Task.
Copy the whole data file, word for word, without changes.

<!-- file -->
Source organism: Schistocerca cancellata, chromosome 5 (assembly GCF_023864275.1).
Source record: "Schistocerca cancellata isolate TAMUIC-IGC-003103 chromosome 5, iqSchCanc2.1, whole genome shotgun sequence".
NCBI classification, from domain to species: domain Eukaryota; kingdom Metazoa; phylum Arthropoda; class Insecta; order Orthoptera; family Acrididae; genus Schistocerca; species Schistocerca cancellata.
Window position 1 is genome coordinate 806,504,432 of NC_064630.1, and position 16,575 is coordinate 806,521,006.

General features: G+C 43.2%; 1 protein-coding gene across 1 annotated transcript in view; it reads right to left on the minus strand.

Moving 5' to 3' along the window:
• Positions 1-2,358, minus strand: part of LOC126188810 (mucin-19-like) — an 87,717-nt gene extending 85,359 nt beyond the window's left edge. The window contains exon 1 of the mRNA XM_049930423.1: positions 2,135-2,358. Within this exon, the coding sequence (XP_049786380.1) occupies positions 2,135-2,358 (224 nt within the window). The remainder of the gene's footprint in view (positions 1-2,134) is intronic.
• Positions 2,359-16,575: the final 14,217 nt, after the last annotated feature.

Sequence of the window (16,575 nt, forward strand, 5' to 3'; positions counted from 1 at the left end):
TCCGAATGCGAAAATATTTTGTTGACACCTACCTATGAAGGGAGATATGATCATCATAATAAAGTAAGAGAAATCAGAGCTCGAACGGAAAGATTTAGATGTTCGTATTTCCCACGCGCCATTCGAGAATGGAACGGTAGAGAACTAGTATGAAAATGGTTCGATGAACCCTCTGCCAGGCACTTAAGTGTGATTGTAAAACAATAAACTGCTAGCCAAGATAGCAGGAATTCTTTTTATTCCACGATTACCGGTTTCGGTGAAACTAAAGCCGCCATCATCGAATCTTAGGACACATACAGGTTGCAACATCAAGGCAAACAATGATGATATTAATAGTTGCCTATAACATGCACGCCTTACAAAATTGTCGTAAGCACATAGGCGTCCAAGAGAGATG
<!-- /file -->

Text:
Source organism: Schistocerca cancellata, chromosome 5 (assembly GCF_023864275.1).
Source record: "Schistocerca cancellata isolate TAMUIC-IGC-003103 chromosome 5, iqSchCanc2.1, whole genome shotgun sequence".
NCBI classification, from domain to species: domain Eukaryota; kingdom Metazoa; phylum Arthropoda; class Insecta; order Orthoptera; family Acrididae; genus Schistocerca; species Schistocerca cancellata.
Window position 1 is genome coordinate 806,504,432 of NC_064630.1, and position 16,575 is coordinate 806,521,006.

General features: G+C 43.2%; 1 protein-coding gene across 1 annotated transcript in view; it reads right to left on the minus strand.

Moving 5' to 3' along the window:
• Positions 1-2,358, minus strand: part of LOC126188810 (mucin-19-like) — an 87,717-nt gene extending 85,359 nt beyond the window's left edge. The window contains exon 1 of the mRNA XM_049930423.1: positions 2,135-2,358. Within this exon, the coding sequence (XP_049786380.1) occupies positions 2,135-2,358 (224 nt within the window). The remainder of the gene's footprint in view (positions 1-2,134) is intronic.
• Positions 2,359-16,575: the final 14,217 nt, after the last annotated feature.

Sequence of the window (16,575 nt, forward strand, 5' to 3'; positions counted from 1 at the left end):
TCCGAATGCGAAAATATTTTGTTGACACCTACCTATGAAGGGAGATATGATCATCATAATAAAGTAAGAGAAATCAGAGCTCGAACGGAAAGATTTAGATGTTCGTATTTCCCACGCGCCATTCGAGAATGGAACGGTAGAGAACTAGTATGAAAATGGTTCGATGAACCCTCTGCCAGGCACTTAAGTGTGATTGTAAAACAATAAACTGCTAGCCAAGATAGCAGGAATTCTTTTTATTCCACGATTACCGGTTTCGGTGAAACTAAAGCCGCCATCATCGAATCTTAGGACACATACAGGTTGCAACATCAAGGCAAACAATGATGATATTAATAGTTGCCTATAACATGCACGCCTTACAAAATTGTCGTAAGCACATAGGCGTCCAAGAGAGATG